NR: This visual aesthetic was very popular in Latin America in the 80s, in particular in Chile. In fact, it was used by the dictatorship, on TV and in music, to keep the people “happy and occupied”. What do you think about the use of entertainment to keep the masses happy and distracted?

MS: It can easily be used as a form of propaganda. And yes, it was used in Chile and to some extend in Argentina and we also see it in drug regions of Mexico where use of art is being used by the cartels. But for me, I think my work belongs to me in the sense that I want to see it as a visual diary of some sort. I am just documenting my city on the things I see and observe every day. it is an attempt to get someone in the west who has not been to this part of the world to know my city. It is stuff that the next generation of Kenyans will look at and see where they came from.

Michael Soi 006

NR: Could you talk about the method(s) of keeping the masses in line in Kenya?

MS: In Kenya, keep them talking. Use the media for that. Expose one scandal after another. They will keep talking.

NR: From my understanding, corruption in Kenya is widely understood and accepted. What do you seek to accomplish with your work?

MS: I try to address issues of political, religious and moral corruption. Audiences to my work need to look at where they fit in, whatever they do after that is up to them.

NR: And looking at the near future of Kenyan politics, I’m curious to hear your thoughts on the elections in March, and how this might play out in your work.

MS: We will just have to wait and see. My take on it….They removed the crocodile from the river and put it in a swimming pool. It still remains a crocodile.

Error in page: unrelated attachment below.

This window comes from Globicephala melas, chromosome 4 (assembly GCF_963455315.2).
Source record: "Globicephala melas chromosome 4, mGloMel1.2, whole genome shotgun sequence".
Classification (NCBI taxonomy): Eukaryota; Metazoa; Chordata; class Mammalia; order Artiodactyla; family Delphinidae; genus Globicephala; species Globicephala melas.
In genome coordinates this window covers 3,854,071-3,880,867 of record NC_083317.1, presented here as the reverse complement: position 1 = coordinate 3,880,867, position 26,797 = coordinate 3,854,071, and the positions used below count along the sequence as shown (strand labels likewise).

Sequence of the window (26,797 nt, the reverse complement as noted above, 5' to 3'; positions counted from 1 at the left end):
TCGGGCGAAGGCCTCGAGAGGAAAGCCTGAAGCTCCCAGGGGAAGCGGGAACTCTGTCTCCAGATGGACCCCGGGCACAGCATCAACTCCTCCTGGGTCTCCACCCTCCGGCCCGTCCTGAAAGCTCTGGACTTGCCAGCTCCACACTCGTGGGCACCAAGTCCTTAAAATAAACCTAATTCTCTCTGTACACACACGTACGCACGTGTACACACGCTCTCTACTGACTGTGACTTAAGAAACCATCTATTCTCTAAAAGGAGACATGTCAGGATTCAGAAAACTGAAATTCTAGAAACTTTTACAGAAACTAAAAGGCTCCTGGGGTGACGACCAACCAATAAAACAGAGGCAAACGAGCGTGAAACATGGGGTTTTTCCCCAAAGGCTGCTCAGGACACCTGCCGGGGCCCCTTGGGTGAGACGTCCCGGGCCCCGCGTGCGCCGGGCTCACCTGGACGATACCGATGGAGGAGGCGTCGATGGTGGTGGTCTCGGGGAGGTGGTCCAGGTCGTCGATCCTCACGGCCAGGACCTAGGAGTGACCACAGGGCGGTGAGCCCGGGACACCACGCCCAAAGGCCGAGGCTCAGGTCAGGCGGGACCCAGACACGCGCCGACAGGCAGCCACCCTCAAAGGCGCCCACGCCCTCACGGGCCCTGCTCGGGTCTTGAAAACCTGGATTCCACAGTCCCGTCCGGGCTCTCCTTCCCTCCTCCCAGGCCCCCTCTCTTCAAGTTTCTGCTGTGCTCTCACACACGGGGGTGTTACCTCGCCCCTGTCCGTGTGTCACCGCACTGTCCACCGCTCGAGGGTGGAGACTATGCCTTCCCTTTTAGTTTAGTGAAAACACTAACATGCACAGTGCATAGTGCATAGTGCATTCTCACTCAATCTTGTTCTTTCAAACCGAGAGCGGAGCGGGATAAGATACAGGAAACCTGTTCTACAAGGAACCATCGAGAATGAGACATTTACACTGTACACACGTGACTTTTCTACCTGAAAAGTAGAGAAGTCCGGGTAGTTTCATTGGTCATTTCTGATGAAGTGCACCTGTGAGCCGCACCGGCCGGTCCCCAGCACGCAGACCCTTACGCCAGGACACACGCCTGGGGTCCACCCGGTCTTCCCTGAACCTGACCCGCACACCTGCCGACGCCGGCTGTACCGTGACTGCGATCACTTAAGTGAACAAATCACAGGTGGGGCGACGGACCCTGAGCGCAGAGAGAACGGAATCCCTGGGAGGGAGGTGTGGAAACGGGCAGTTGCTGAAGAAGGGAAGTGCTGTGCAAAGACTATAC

Michael Soi 005

 

What’s your take on Michael’s work and the ideas he has presented here? Feel free to comment, or send me an email (nic [at] nicolerademacher [dot] com).

 
Michael Soi is represented by Ed Cross Fine Art in London and The Little Art Gallery in Nairobi. You can see more of his work at michaelsoi.com or on his artist Facebook page.
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Letter from Kenya (eight)

In the small mud-floored kitchen, around the kitchen fire bordered by 3 large stones (to put the pots on), the middle son is home with his 8 year-old for a visit. The three adults discuss life, the city, work – or lack-thereof. The 2 grandsons that live on the homestead are seated there as well, with their cousin, quietly listening to the adult conversation. One of the boys sings, but it is barely heard; the others dig their feet into the ground and fidget. But I can only imagine this based on the conversation in a language that I don’t understand that comes billowing out of the barely open door and the small square window. The conversation is accompanied by the suffocating smoke from the kitchen fire, fighting for a place to escape from the confines of the small space.

I steal understandings of bits of words and, of course, proper names like the capital city where the son now lives, with his wife and son in the second largest urban slum on the continent, barely making ends-meet. I stand just a few meters from the wood building, looking up through the rainclouds of the Long Rains season through the pitch-black to a few constellations, barely visible. I look back at the square-shaped room with an orange burning light shining through not only the cracked door and window, but also the open slats that let the rain in this morning while we watched the water heating for our baths.